NASHVILLE — The state House on Thursday approved proposals to phase out Tennessee’s inheritance tax by 2016 and lower the sales tax on groceries.
The inheritance tax legislation, which critics dub the “death tax,” passed 88-8. Members then approved the sales tax measure, which reduces the levy from 5.5 percent to 5.25 percent, by 96-0.
Both bills now go to the Senate. Republican Gov. Bill Haslam has included them in his proposed 2012-13 budget.
While the inheritance tax passed the Republican-controlled House with bipartisan support, several Democrats questioned the fairness of moving to eliminate the inheritance tax, which brings in on average about $94 million a year.
The first phase of the proposal would increase the exemption on estates to$1.25 million at a cost of about $14 million. The second year increases the exemptionto $2 million. Year 3, which takes effect in 2015, increases the exemption to $5 million before eliminating the inheritance tax entirely in 2016.
House Democratic Caucus Chairman Mike Turner, of Nashville, questioned doing away with the inheritance tax, noting fewer than 1,000 estates annually versus reducing the sales tax on food, which would benefit 6.4 million people.
“I can’t wait to see all the excited faces at the fire hall when they hear we eliminated the inheritance tax,” scoffed Turner, a Nashville firefighter.
The focus should be on reducing the sales tax on groceries, Turner said.
But the sponsor of the bill, Finance Committee Chairman Charles Sargent, R-Franklin, defended cutting and ultimately eliminating the inheritance tax, citing what he called a “multiplier” effect that includes wealthier retirees choosing to remain or relocate to Tennessee and spend money and invest in Tennessee.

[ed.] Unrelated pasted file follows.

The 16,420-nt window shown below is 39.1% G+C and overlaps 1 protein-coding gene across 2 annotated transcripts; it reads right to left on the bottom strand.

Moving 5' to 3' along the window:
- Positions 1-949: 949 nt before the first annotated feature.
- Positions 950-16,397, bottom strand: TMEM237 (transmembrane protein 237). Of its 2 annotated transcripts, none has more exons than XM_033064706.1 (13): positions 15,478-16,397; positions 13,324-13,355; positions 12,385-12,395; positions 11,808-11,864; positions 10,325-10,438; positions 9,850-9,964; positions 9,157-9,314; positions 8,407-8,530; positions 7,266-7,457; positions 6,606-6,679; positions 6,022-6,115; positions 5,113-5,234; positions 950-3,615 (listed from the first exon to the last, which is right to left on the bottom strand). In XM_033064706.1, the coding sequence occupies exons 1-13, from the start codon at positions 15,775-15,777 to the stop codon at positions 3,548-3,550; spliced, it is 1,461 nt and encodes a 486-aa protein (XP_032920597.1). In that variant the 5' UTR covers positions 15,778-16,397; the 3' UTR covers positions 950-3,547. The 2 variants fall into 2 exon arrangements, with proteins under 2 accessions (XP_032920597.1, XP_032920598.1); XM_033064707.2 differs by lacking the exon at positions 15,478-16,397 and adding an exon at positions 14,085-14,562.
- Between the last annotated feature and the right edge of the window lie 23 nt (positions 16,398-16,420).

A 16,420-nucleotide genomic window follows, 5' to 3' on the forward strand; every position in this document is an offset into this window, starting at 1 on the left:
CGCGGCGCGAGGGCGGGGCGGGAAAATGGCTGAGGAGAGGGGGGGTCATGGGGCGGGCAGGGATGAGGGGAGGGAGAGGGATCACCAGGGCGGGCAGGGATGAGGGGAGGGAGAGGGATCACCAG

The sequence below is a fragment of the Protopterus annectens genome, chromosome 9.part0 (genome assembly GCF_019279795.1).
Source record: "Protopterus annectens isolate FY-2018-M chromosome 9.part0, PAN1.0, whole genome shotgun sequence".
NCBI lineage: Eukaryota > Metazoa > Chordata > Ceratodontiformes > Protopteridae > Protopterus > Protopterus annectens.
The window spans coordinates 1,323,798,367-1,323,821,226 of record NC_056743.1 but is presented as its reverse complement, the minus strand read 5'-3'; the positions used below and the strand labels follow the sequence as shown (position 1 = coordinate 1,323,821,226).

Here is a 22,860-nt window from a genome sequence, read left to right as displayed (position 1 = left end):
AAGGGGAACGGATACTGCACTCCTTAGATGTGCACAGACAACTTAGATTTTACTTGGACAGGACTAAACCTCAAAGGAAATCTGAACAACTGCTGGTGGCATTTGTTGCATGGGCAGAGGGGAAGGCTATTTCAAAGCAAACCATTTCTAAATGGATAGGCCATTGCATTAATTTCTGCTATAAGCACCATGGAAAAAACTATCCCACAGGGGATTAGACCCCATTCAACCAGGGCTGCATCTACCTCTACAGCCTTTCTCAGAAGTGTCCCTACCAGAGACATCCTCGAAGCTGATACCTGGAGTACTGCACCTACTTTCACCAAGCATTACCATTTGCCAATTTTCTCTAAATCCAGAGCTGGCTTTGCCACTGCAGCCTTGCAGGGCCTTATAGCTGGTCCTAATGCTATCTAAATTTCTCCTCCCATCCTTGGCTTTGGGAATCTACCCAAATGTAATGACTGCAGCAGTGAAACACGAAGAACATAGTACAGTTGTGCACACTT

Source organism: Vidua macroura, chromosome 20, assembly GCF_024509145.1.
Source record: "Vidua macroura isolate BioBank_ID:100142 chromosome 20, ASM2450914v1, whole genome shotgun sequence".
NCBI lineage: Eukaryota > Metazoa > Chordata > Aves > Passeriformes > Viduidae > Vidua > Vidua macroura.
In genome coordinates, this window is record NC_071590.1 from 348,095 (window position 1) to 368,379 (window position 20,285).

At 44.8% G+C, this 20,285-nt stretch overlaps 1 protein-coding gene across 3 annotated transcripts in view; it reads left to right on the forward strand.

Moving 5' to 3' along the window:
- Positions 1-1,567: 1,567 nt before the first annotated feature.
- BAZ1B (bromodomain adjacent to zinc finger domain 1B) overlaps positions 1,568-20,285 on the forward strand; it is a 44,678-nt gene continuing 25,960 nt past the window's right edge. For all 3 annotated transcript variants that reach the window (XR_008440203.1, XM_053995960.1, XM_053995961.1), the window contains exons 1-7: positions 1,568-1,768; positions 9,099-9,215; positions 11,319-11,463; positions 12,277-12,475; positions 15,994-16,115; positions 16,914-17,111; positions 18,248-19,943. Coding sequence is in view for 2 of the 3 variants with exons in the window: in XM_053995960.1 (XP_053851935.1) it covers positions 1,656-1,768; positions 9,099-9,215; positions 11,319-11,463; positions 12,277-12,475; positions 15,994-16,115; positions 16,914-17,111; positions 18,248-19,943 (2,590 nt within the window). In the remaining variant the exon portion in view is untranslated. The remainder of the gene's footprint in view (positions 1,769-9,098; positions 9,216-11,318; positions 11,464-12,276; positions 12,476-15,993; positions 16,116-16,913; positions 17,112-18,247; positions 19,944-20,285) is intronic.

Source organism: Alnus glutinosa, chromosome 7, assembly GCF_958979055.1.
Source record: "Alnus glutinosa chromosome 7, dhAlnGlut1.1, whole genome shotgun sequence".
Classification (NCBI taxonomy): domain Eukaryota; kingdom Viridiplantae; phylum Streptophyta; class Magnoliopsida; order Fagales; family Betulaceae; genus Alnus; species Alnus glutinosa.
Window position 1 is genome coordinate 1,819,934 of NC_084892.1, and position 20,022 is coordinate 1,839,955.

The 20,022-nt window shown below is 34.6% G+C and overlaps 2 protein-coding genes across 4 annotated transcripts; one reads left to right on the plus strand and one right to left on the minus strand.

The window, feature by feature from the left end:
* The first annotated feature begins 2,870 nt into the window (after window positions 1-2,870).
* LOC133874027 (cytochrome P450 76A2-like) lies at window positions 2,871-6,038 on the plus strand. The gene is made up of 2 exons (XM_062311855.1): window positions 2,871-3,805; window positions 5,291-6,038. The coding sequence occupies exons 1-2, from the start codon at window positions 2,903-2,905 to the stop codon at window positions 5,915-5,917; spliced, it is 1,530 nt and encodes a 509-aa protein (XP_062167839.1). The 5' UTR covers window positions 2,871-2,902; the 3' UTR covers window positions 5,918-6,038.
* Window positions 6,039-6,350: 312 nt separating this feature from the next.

Moreover, he argued, the tax cut will benefit multiple members of wealthy families and probably affect about 9,000 people a year ultimately. Sargent also said it would spare farm families from having to sell off their property when a parent dies.
Reducing the sales tax on groceries from 5.5 percent to 5.25 percent would result in a $22 million loss to the state.
Haslam intends to come back next year with another quarter-penny reduction, bringing it down to 5 percent at a total cost of $44 million over the two-year period.
Those voting for both bills included Majority Leader Gerald McCormick, R-Chattanooga; Rep. Tommie Brown, D-Chattanooga; Rep. JoAnne Favors, D-Chattanooga; Rep. Vince Dean, R-East Ridge; Rep. Richard Floyd, R-Chattanooga; and Rep. Jim Cobb, R-Spring City.
Andy Sher is a Nashville-based staff writer covering Tennessee state government and politics for the Times Free Press. A Washington correspondent from 1999-2005 for the Times Free Press, Andy previously headed up state Capitol coverage for The Chattanooga Times, worked as a state Capitol reporter for The Nashville Banner and was a contributor to The Tennessee Journal, among other publications. Andy worked for 17 years at The Chattanooga Times covering police, health care, county government, ...